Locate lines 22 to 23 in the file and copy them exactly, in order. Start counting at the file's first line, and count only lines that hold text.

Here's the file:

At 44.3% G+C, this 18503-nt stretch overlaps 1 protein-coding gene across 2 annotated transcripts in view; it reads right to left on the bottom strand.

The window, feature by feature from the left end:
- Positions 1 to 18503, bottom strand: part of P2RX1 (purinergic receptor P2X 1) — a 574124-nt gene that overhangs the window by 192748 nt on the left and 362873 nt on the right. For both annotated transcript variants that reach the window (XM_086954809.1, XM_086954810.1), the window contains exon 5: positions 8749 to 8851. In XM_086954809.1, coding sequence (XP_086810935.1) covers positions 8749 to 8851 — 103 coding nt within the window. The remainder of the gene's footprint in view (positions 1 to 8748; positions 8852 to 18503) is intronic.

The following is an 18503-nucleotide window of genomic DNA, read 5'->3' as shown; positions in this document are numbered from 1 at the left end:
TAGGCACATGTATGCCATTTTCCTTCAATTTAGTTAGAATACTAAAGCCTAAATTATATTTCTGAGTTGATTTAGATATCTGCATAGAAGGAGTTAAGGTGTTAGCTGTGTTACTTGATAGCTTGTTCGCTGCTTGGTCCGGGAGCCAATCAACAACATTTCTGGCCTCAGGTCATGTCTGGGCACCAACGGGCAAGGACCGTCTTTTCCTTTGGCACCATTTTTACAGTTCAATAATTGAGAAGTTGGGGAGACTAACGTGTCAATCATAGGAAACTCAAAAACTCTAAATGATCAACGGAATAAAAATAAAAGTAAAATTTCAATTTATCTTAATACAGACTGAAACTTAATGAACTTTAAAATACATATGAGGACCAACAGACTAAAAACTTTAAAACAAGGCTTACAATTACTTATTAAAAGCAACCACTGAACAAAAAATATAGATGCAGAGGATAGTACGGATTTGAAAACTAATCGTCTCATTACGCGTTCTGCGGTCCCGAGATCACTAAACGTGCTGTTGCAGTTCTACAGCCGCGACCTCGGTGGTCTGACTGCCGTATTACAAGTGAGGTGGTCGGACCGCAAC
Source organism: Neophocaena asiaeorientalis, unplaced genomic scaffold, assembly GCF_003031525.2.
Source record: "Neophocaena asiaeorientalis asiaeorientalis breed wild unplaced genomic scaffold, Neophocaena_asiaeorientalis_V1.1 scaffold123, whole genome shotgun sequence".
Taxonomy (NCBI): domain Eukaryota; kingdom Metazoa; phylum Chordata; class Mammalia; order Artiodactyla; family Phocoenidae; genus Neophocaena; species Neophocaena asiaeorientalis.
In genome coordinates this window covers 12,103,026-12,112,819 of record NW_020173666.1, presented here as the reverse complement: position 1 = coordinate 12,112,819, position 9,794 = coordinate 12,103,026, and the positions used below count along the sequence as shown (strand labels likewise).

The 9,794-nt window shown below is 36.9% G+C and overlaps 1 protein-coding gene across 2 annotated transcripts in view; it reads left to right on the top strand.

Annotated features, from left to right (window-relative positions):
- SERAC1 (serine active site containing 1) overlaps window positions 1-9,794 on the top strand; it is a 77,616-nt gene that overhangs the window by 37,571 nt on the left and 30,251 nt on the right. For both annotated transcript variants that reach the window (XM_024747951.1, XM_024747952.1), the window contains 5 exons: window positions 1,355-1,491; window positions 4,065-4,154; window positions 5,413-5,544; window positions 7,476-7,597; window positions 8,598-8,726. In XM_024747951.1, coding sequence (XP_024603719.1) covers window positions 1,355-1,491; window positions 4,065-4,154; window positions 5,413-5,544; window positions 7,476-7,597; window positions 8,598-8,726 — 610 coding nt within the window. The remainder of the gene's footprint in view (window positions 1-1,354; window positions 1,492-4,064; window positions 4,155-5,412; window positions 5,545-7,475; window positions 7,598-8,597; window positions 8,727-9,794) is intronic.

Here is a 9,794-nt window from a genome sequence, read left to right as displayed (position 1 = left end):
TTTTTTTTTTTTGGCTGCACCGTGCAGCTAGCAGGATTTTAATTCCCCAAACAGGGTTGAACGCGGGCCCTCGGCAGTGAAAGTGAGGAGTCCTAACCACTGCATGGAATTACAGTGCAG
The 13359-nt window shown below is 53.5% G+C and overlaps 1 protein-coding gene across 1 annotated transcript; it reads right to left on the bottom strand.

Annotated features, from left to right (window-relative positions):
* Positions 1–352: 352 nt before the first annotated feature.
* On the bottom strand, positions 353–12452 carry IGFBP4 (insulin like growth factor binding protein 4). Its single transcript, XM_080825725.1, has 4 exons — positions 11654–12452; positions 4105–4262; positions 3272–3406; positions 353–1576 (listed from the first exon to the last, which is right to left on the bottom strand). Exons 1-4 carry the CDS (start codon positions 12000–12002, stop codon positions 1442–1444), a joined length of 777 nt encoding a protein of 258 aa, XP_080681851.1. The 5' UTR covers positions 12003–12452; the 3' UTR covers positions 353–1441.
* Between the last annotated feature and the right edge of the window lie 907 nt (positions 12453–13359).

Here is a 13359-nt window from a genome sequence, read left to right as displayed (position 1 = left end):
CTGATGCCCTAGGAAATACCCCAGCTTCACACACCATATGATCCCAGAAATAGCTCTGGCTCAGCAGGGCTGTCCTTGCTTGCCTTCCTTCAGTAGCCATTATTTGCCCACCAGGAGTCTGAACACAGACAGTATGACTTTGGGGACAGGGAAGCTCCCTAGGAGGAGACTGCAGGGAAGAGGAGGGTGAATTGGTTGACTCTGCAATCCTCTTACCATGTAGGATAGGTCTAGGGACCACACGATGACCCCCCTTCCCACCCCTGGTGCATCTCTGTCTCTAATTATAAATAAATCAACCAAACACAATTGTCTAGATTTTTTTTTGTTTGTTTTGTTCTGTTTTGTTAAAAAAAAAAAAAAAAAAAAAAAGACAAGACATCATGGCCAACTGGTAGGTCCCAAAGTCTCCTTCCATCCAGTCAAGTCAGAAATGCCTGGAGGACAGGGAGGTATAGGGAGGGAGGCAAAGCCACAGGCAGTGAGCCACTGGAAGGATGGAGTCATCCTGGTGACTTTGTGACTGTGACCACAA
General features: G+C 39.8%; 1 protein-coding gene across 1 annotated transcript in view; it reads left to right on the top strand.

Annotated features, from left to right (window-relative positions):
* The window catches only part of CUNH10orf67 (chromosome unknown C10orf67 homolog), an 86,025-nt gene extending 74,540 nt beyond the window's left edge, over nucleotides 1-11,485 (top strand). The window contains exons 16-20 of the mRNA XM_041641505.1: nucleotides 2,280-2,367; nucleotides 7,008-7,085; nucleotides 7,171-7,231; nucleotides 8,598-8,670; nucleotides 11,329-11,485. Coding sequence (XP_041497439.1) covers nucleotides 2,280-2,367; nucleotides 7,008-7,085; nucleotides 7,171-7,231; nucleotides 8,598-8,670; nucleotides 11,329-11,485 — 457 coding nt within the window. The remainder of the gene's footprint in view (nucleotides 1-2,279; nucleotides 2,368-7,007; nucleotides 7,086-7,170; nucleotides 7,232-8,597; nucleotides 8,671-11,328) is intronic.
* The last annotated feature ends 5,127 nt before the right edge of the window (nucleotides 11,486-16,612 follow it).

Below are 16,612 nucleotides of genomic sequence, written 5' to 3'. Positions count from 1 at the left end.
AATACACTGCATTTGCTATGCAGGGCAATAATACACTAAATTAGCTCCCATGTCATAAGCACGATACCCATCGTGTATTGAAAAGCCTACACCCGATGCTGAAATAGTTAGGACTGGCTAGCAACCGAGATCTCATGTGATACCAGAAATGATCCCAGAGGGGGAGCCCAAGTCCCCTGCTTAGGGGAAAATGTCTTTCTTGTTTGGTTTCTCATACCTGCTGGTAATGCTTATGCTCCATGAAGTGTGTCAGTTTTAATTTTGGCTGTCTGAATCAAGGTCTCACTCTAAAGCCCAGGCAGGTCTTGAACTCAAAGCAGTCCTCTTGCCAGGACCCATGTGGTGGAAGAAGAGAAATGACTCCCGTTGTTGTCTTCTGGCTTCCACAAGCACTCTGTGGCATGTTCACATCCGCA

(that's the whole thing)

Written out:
General features: G+C 39.8%; 1 protein-coding gene across 1 annotated transcript in view; it reads left to right on the top strand.

Annotated features, from left to right (window-relative positions):